Questions surface over Zingg Recital Hall
Over the summer, when Chico State faculty and staff picked up one of the university’s publications, Arts & Ideas, many were surprised to see a familiar name attached to the new $58 million Arts & Humanities Building’s largest feature: the Paul and Yasuko Zingg Recital Hall.
Academic Senate officers Betsy Boyd and Paula Selvester say that, soon after the arts calendar and events publication hit stands in June, they began fielding questions from concerned campus employees who wanted to know whether the naming represented a conflict of interest because it was approved while now-retired Paul Zingg was Chico State president.
“Some people have said that it seems a bit incestuous, if you will,” Boyd said.
Boyd and Selvester charge that Zingg had a history of making decisions without following protocol, which is one reason the senate delivered a vote of no confidence in him and a couple of his top executives last December. Learning of the recital hall’s naming after the fact sent shock waves throughout the staff.
“We had just voted a no-confidence on [Zingg], right? So having something named after him on our campus would have thrown up so many red flags,” Boyd said. “I can’t even imagine. I mean, our committee would have probably gone ballistic.”
Zingg, who retired in June after 12 years at the helm of Chico State, has long wanted to donate his art collection on behalf of himself and his wife, Yasuko, to the campus, according to Ahmad Boura, who was appointed as vice president of University Advancement in June 2015.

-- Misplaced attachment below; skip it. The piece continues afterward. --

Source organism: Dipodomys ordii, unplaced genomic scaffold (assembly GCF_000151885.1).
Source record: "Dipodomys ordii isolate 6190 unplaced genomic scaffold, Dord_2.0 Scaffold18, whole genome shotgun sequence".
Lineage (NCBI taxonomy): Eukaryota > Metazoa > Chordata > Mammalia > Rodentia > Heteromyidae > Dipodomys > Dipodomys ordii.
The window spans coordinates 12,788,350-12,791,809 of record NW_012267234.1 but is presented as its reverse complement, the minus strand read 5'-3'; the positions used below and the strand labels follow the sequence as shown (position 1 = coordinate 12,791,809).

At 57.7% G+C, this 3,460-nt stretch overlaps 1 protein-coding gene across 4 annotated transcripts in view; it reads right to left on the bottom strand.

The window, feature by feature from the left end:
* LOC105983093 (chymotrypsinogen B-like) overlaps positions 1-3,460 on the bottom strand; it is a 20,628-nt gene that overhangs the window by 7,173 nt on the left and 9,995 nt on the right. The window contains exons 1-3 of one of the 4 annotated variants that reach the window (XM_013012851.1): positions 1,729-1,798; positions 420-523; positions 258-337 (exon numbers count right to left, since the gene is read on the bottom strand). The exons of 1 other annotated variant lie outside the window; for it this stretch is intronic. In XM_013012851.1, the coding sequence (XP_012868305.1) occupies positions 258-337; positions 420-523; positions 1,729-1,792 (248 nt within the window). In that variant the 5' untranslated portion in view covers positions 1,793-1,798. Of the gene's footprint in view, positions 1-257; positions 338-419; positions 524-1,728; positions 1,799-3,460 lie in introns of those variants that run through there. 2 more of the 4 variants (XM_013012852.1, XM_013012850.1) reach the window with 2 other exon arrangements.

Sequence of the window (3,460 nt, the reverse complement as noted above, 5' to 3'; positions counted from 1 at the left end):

In an interview with CN&R, Boura recalled discussions with Zingg about the art collection, going back to January of this year. That was right around the time when the university was putting the finishing touches on the Arts & Humanities Building. Boura’s job is to solicit donations from alumni and businesses to support the university, which at the time was actively pursuing donors for the building’s various facilities. The recital hall, for example, was listed in a brochure with a suggested donation of $1 million. Zingg expressed interest in donating his collection—preliminarily valued at $400,000—toward that naming, Boura said.
“When this opportunity opened up and it was brought to my attention, I said, ‘OK, we need to follow the process if you’re interested in the naming opportunities,’” he added.
Boura wrote a letter to CSU Chancellor Timothy White asking for his permission to honor Zingg “through a naming of a recital hall located in the new Arts and Humanities Building.” Boura explained that the naming would recognize Zingg’s 23 years of service to the CSU, as well as the donation to the university’s Janet Turner Print Museum.
In April, White wrote a letter to Zingg approving the namesake. The two letters and other related documents were obtained by the CN&R for this investigation through the California Public Records Act. The documents include a copy of the appraisal for Zingg’s donated 86-piece art collection, which was found to be worth $313,675.
In comparison, the name of the university’s new art gallery in the same building was advertised for a recommended $500,000 donation. Artist and woodworker Graham Hutton donated two checks and a gift-in-kind—together totaling the asking price—to name the gallery after his late wife, Jacki Headley, a Chico State alumna who died in 2012 after a 35-year career as a local textile artist and entrepreneur.